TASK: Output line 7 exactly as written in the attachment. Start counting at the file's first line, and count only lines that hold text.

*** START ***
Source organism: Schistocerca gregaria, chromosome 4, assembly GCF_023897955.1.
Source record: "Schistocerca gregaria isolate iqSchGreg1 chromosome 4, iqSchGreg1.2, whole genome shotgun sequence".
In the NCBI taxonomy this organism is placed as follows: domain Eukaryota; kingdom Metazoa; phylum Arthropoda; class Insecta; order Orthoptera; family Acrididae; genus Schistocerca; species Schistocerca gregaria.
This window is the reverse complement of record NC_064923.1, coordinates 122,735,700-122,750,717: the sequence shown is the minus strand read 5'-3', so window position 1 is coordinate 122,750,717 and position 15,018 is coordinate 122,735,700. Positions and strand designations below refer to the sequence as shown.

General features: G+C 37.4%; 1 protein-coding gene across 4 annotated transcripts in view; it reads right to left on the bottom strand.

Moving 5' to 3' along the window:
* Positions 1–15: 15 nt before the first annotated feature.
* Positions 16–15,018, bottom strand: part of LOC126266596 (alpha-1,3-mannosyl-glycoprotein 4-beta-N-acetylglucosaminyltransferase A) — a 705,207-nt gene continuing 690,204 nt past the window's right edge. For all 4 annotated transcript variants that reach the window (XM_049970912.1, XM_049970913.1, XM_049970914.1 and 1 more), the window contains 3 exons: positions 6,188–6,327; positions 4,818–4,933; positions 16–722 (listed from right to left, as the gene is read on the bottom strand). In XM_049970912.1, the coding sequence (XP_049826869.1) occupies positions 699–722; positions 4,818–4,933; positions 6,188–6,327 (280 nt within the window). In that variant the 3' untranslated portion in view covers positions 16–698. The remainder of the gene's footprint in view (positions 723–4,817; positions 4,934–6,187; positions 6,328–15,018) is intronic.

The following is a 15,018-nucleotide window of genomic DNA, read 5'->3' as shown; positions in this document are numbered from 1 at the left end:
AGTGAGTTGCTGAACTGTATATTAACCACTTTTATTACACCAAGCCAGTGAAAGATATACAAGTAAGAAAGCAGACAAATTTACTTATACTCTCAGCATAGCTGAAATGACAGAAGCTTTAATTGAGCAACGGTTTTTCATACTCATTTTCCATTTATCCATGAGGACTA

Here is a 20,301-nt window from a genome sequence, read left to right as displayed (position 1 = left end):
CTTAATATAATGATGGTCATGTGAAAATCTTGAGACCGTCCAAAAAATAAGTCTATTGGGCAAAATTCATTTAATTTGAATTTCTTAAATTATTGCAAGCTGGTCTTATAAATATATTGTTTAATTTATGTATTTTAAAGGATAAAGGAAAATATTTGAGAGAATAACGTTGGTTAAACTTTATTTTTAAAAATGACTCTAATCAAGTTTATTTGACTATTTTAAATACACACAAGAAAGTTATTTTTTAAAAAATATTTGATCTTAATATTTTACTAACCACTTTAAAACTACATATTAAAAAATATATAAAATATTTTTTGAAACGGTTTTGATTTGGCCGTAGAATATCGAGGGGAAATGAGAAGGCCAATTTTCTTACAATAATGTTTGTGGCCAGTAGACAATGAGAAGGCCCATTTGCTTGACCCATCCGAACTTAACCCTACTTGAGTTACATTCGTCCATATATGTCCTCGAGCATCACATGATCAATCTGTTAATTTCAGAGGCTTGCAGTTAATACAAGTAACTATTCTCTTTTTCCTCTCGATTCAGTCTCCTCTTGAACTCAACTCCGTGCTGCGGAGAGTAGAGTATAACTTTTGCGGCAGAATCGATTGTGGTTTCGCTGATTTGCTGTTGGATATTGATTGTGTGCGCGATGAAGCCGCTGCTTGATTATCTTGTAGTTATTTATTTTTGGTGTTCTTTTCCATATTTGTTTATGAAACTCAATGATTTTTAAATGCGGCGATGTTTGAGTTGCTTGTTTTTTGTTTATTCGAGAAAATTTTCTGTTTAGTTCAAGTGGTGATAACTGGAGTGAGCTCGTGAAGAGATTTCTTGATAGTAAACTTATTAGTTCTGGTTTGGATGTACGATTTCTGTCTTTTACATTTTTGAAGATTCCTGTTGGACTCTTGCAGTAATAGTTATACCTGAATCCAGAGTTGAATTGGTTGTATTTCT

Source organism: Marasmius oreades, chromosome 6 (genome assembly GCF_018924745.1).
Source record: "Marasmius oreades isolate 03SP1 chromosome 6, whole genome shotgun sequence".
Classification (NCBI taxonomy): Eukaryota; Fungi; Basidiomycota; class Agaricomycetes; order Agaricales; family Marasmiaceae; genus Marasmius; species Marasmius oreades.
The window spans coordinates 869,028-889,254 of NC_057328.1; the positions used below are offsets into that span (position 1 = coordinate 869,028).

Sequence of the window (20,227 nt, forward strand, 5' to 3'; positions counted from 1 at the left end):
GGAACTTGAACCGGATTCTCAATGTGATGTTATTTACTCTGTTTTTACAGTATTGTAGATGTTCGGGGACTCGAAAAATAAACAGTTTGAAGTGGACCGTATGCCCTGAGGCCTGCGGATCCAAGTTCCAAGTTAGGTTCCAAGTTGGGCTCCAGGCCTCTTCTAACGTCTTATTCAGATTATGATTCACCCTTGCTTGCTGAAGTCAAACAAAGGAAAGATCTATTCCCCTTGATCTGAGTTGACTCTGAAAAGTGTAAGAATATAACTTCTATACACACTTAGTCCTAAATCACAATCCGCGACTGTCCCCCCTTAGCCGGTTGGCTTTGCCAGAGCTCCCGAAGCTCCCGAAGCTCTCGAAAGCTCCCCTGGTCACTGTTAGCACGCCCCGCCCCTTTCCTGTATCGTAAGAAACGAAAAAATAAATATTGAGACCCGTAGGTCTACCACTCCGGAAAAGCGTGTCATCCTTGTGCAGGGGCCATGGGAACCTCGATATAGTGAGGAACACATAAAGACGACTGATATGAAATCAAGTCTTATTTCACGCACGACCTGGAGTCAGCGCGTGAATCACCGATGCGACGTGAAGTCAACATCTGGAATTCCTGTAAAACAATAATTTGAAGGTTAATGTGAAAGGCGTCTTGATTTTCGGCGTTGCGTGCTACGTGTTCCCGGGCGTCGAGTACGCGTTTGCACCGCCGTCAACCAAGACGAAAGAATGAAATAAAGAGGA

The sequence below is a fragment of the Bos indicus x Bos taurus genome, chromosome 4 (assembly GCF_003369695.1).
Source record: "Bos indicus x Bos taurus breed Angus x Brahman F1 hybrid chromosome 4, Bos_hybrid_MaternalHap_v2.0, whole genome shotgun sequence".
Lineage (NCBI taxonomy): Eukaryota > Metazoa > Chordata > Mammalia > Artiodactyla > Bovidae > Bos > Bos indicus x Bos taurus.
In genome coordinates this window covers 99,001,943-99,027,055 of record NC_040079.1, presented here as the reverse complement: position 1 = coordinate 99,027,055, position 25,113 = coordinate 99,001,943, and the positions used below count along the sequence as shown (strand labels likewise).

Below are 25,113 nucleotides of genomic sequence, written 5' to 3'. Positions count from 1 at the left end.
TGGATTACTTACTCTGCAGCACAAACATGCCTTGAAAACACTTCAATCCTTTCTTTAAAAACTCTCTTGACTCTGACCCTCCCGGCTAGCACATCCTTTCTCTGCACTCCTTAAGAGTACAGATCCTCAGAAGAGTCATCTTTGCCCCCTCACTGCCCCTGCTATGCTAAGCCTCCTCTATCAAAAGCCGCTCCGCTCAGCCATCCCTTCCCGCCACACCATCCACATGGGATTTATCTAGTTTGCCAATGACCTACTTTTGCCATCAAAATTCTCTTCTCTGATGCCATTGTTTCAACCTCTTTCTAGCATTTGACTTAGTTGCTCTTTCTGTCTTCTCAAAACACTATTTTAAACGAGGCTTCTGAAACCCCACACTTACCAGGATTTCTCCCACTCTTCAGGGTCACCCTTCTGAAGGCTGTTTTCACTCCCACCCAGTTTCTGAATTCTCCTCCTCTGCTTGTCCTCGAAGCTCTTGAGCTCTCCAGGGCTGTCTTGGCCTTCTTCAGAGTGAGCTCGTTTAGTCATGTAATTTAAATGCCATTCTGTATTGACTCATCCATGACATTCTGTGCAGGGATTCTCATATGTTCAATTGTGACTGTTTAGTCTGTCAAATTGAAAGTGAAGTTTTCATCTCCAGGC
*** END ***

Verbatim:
* Positions 1–15: 15 nt before the first annotated feature.